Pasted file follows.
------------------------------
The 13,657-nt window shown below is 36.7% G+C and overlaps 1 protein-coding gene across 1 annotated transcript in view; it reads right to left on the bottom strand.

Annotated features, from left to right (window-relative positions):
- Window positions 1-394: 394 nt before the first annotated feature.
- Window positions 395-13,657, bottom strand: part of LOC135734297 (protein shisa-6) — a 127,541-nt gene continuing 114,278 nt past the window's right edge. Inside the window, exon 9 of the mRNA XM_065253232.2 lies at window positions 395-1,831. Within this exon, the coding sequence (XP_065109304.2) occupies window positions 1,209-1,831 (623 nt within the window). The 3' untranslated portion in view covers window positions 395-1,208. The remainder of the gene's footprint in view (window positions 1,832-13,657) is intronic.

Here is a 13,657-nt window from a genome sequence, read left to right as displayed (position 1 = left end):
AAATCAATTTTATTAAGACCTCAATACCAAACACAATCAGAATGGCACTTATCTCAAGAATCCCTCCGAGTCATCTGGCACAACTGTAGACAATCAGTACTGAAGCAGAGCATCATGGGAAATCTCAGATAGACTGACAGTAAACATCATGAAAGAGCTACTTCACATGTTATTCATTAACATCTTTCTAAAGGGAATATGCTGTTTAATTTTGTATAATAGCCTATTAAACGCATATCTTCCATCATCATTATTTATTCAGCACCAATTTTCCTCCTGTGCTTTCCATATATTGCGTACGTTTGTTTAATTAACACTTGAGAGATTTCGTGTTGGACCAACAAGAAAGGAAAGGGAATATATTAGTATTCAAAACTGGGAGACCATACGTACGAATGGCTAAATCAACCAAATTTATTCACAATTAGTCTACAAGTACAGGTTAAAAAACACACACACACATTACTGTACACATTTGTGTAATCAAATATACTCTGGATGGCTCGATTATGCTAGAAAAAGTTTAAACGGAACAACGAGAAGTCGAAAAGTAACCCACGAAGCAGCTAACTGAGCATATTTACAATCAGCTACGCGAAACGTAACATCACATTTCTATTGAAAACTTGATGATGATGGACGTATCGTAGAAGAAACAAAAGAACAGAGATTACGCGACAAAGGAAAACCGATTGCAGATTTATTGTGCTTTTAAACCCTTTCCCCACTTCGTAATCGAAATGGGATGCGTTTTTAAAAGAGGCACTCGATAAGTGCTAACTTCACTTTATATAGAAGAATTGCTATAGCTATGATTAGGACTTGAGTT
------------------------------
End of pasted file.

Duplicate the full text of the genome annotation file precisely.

The 13,657-nt window shown below is 36.7% G+C and overlaps 1 protein-coding gene across 1 annotated transcript in view; it reads right to left on the bottom strand.

Annotated features, from left to right (window-relative positions):
- Window positions 1-394: 394 nt before the first annotated feature.
- Window positions 395-13,657, bottom strand: part of LOC135734297 (protein shisa-6) — a 127,541-nt gene continuing 114,278 nt past the window's right edge. Inside the window, exon 9 of the mRNA XM_065253232.2 lies at window positions 395-1,831. Within this exon, the coding sequence (XP_065109304.2) occupies window positions 1,209-1,831 (623 nt within the window). The 3' untranslated portion in view covers window positions 395-1,208. The remainder of the gene's footprint in view (window positions 1,832-13,657) is intronic.

Here is a 13,657-nt window from a genome sequence, read left to right as displayed (position 1 = left end):
AAATCAATTTTATTAAGACCTCAATACCAAACACAATCAGAATGGCACTTATCTCAAGAATCCCTCCGAGTCATCTGGCACAACTGTAGACAATCAGTACTGAAGCAGAGCATCATGGGAAATCTCAGATAGACTGACAGTAAACATCATGAAAGAGCTACTTCACATGTTATTCATTAACATCTTTCTAAAGGGAATATGCTGTTTAATTTTGTATAATAGCCTATTAAACGCATATCTTCCATCATCATTATTTATTCAGCACCAATTTTCCTCCTGTGCTTTCCATATATTGCGTACGTTTGTTTAATTAACACTTGAGAGATTTCGTGTTGGACCAACAAGAAAGGAAAGGGAATATATTAGTATTCAAAACTGGGAGACCATACGTACGAATGGCTAAATCAACCAAATTTATTCACAATTAGTCTACAAGTACAGGTTAAAAAACACACACACACATTACTGTACACATTTGTGTAATCAAATATACTCTGGATGGCTCGATTATGCTAGAAAAAGTTTAAACGGAACAACGAGAAGTCGAAAAGTAACCCACGAAGCAGCTAACTGAGCATATTTACAATCAGCTACGCGAAACGTAACATCACATTTCTATTGAAAACTTGATGATGATGGACGTATCGTAGAAGAAACAAAAGAACAGAGATTACGCGACAAAGGAAAACCGATTGCAGATTTATTGTGCTTTTAAACCCTTTCCCCACTTCGTAATCGAAATGGGATGCGTTTTTAAAAGAGGCACTCGATAAGTGCTAACTTCACTTTATATAGAAGAATTGCTATAGCTATGATTAGGACTTGAGTT